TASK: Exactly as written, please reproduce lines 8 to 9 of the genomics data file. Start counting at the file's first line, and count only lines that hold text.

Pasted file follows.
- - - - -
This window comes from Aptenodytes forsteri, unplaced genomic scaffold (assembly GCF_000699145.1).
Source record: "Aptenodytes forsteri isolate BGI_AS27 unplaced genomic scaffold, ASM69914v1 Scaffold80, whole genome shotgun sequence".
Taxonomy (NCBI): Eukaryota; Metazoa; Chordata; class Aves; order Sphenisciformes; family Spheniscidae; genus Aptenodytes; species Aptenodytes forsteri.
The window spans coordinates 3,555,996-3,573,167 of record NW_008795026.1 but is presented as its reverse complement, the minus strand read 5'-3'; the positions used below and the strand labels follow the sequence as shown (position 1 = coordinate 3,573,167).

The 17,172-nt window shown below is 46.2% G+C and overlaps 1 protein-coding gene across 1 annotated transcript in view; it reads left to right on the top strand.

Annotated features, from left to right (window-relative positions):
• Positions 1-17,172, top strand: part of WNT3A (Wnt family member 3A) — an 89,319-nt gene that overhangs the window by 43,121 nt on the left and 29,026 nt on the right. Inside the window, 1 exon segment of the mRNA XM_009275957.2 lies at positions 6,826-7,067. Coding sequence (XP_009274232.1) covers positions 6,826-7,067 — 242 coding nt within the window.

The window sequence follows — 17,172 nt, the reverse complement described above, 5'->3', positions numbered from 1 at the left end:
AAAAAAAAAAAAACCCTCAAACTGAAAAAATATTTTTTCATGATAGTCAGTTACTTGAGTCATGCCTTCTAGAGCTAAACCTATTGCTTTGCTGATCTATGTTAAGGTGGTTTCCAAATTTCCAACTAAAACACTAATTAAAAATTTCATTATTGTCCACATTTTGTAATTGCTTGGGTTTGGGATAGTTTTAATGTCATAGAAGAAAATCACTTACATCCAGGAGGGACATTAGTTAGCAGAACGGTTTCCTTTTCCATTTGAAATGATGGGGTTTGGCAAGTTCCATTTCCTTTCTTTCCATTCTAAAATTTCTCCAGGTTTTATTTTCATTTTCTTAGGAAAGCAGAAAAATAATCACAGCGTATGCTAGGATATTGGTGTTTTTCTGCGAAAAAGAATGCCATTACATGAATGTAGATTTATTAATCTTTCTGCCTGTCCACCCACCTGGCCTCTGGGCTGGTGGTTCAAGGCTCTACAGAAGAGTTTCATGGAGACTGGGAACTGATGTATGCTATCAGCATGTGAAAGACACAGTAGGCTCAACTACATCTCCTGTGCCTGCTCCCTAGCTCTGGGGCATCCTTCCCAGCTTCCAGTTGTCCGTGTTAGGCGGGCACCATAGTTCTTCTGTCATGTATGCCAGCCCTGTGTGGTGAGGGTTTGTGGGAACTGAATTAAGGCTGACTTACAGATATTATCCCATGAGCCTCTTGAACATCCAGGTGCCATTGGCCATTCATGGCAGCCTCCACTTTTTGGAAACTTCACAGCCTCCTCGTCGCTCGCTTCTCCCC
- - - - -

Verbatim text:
The window sequence follows — 17,172 nt, the reverse complement described above, 5'->3', positions numbered from 1 at the left end:
AAAAAAAAAAAAACCCTCAAACTGAAAAAATATTTTTTCATGATAGTCAGTTACTTGAGTCATGCCTTCTAGAGCTAAACCTATTGCTTTGCTGATCTATGTTAAGGTGGTTTCCAAATTTCCAACTAAAACACTAATTAAAAATTTCATTATTGTCCACATTTTGTAATTGCTTGGGTTTGGGATAGTTTTAATGTCATAGAAGAAAATCACTTACATCCAGGAGGGACATTAGTTAGCAGAACGGTTTCCTTTTCCATTTGAAATGATGGGGTTTGGCAAGTTCCATTTCCTTTCTTTCCATTCTAAAATTTCTCCAGGTTTTATTTTCATTTTCTTAGGAAAGCAGAAAAATAATCACAGCGTATGCTAGGATATTGGTGTTTTTCTGCGAAAAAGAATGCCATTACATGAATGTAGATTTATTAATCTTTCTGCCTGTCCACCCACCTGGCCTCTGGGCTGGTGGTTCAAGGCTCTACAGAAGAGTTTCATGGAGACTGGGAACTGATGTATGCTATCAGCATGTGAAAGACACAGTAGGCTCAACTACATCTCCTGTGCCTGCTCCCTAGCTCTGGGGCATCCTTCCCAGCTTCCAGTTGTCCGTGTTAGGCGGGCACCATAGTTCTTCTGTCATGTATGCCAGCCCTGTGTGGTGAGGGTTTGTGGGAACTGAATTAAGGCTGACTTACAGATATTATCCCATGAGCCTCTTGAACATCCAGGTGCCATTGGCCATTCATGGCAGCCTCCACTTTTTGGAAACTTCACAGCCTCCTCGTCGCTCGCTTCTCCCC